Web 2.0 Music Pioneer iLike Looking for Buyers
iLike, the Web start-up that made a name for itself by becoming Facebook’s de facto music service, is looking for a buyer, according to multiple sources. I’m told that iLike is actively soliciting a list of buyers that include RealNetworks and Ticketmaster, which already owns 25 percent of the company.
It’s conceivable that iLike, led by brothers Hadi and Ali Partovi, is simultaneously pursuing funding options. But my understanding is that much like competitive music service iMeem, which is also on the block, iLike’s executives and investors are worried about keeping the company afloat as a standalone entity. Delivering free music on the Web has so far proven to be a high-cost, low-revenue endeavor, and that’s a difficult path to choose in this environment.
My sources couldn’t tell me what sale price iLike is hoping to get. It has raised about $16 million in two years. Most of that came from Ticketmaster (TKTM), which has now split off from Barry Diller’s IAC and trades as standalone company. A smaller slug came from Bob Pittman’s Pilot Group, which has taken a stab at other Web music start-ups, including a recent investment in Project Playlist. I’ve asked the Partovis and their PR rep for comment, but haven’t heard back.
Ticketmaster’s existing ownership makes it an obvious buyer. The company also has a relationship with RealNetworks (RNWK), which began powering a free music service for iLike this summer. And while I don’t have confirmation that the two companies have actually talked, the third very obvious buyer would be Facebook, which is responsible for the company’s success to date.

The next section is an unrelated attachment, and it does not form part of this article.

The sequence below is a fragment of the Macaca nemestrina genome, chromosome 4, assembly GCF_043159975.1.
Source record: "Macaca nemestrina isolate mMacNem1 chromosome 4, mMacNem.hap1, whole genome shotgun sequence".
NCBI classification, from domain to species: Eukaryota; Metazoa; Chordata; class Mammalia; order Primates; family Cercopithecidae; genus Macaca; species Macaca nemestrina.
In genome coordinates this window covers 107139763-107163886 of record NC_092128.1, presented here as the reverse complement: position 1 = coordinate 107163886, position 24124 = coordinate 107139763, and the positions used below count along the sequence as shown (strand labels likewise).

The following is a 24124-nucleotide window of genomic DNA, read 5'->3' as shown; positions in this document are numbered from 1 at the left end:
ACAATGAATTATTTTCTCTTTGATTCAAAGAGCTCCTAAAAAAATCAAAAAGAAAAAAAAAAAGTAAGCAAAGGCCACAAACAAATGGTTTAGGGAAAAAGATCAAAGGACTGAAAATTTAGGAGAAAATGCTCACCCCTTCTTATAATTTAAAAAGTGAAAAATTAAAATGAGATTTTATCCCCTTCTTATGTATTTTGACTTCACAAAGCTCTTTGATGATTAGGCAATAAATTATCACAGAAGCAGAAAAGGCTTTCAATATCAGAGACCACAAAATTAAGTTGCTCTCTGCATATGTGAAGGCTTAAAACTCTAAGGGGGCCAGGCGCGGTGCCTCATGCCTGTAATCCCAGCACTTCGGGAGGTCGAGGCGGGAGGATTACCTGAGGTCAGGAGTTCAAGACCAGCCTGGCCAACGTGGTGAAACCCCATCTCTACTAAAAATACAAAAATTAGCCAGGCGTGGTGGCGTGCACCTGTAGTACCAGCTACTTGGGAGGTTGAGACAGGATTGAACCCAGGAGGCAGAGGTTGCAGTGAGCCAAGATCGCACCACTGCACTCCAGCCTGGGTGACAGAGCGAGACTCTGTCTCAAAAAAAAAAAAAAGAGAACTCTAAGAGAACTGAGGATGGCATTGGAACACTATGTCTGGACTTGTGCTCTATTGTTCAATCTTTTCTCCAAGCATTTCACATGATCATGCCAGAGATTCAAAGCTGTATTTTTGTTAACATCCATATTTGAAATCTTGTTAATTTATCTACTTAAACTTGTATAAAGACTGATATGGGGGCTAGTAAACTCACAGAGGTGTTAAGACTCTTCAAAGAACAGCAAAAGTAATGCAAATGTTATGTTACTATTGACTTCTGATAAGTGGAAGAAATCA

iLike originally started out as a music discovery service that promoted the homegrown music found on Garageband.com, another Partovi brother music start-up. But it really hit its stride with the launch of Facebook’s open developer platform in the spring of 2007. Since then it’s become one Facebook’s most popular apps, with more than 5.4 million active monthly users.
That hasn’t translated into huge revenue: The company hasn’t expended much effort trying to sell advertising on Facebook, which is a challenging environment to begin with. And while it generates referral fees when it sends concertgoers to Ticketmaster, those sales haven’t been significant enough to register on the company’s SEC filings so far.
Now Facebook is looking to create its own music service, and it’s conceivable that iLike could step in and take on that role for the company. One big problem: Facebook wants to provide users with a service that gives them the ability to listen to songs in their entirety, à la MySpace Music. But Facebook doesn’t actually have licenses with the big labels that allow it do that. Instead, it provides users with 30-second clips.
All Things Digital’s Kara Swisher visited with Hadi Partovi this summer; below the two talk about iLike’s history and ambitions.